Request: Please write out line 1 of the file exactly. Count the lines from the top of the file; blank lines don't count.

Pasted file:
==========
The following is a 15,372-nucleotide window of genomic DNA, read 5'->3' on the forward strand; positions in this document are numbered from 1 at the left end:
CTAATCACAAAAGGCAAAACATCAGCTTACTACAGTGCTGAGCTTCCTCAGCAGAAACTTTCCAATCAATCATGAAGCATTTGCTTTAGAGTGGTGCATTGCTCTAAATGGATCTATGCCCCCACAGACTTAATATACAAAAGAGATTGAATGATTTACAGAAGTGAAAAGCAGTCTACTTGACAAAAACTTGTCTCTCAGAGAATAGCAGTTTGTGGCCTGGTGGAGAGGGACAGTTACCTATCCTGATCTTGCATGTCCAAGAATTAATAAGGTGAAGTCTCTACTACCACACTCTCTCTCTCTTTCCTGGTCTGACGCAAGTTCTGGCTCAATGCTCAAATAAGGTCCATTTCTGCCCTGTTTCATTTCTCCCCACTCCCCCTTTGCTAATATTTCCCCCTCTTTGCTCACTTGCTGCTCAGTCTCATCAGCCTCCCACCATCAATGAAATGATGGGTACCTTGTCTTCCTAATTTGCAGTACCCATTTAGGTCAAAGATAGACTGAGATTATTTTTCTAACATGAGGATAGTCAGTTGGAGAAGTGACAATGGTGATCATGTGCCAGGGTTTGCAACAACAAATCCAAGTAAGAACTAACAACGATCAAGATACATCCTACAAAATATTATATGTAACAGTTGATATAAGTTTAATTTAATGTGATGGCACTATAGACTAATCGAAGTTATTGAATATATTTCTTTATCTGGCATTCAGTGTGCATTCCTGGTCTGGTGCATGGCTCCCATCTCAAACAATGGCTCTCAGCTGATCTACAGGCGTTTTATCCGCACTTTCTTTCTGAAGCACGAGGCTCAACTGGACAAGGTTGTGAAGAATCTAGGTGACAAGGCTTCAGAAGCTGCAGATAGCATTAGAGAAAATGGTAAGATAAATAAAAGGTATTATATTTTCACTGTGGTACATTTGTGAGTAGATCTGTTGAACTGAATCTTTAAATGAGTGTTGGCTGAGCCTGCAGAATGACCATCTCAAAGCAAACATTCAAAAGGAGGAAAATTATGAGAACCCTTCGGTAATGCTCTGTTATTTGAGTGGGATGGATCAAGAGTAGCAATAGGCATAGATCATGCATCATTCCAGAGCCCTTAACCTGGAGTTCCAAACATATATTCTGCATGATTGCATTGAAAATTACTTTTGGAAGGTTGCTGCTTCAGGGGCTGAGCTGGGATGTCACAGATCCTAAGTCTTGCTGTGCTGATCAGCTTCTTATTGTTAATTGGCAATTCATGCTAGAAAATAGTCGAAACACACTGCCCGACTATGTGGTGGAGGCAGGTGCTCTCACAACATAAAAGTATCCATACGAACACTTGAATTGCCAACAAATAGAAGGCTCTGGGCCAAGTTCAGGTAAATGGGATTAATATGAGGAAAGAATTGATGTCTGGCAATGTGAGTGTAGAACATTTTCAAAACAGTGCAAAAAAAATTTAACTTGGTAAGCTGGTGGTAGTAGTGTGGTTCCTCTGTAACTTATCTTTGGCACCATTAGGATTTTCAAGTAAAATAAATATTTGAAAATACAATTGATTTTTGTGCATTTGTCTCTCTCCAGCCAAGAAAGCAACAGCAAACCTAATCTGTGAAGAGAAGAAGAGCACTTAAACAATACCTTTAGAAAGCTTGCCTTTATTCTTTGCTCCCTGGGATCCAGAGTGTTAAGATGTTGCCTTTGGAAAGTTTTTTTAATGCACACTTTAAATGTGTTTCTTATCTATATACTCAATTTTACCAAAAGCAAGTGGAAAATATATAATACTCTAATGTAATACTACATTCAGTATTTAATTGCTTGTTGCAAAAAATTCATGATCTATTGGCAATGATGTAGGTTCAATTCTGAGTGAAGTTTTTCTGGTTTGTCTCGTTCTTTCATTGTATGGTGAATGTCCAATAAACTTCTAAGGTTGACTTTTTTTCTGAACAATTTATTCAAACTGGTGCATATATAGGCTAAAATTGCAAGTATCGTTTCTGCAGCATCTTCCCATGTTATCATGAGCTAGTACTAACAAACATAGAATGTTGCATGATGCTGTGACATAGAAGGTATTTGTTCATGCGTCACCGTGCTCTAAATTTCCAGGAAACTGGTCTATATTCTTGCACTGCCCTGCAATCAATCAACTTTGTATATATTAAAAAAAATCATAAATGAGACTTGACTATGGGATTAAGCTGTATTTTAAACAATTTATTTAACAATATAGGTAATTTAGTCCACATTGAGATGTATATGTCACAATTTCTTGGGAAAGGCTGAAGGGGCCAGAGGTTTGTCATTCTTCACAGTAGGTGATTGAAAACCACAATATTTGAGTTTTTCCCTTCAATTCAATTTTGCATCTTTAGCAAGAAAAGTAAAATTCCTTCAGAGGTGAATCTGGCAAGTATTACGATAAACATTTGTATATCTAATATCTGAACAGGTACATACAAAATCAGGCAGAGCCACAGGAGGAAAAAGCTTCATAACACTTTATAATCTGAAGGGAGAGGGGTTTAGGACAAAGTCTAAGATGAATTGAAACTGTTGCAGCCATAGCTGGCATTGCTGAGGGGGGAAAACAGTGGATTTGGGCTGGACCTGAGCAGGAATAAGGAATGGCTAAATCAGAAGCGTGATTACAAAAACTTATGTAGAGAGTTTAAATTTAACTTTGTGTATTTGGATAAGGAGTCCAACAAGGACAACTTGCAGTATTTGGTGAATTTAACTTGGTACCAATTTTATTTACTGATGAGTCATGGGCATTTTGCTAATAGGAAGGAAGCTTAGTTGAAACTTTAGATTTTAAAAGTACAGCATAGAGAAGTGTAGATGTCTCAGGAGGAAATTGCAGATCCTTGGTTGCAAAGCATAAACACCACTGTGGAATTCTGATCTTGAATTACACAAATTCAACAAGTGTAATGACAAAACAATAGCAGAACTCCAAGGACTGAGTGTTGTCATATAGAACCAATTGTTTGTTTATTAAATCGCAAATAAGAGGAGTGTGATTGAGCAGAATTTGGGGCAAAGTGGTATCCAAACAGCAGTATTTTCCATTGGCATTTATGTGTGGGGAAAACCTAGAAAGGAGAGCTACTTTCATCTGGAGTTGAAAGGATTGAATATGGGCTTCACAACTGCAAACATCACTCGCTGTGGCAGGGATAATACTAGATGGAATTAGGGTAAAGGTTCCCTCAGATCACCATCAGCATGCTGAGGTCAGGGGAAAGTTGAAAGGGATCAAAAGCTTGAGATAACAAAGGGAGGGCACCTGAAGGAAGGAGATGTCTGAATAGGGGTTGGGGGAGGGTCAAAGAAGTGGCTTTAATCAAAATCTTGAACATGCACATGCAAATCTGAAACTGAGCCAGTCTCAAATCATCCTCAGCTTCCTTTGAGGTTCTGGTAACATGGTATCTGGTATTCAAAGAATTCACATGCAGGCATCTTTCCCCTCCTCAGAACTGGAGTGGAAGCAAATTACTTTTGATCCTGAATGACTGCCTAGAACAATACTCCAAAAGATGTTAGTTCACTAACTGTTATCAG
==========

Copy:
The following is a 15,372-nucleotide window of genomic DNA, read 5'->3' on the forward strand; positions in this document are numbered from 1 at the left end: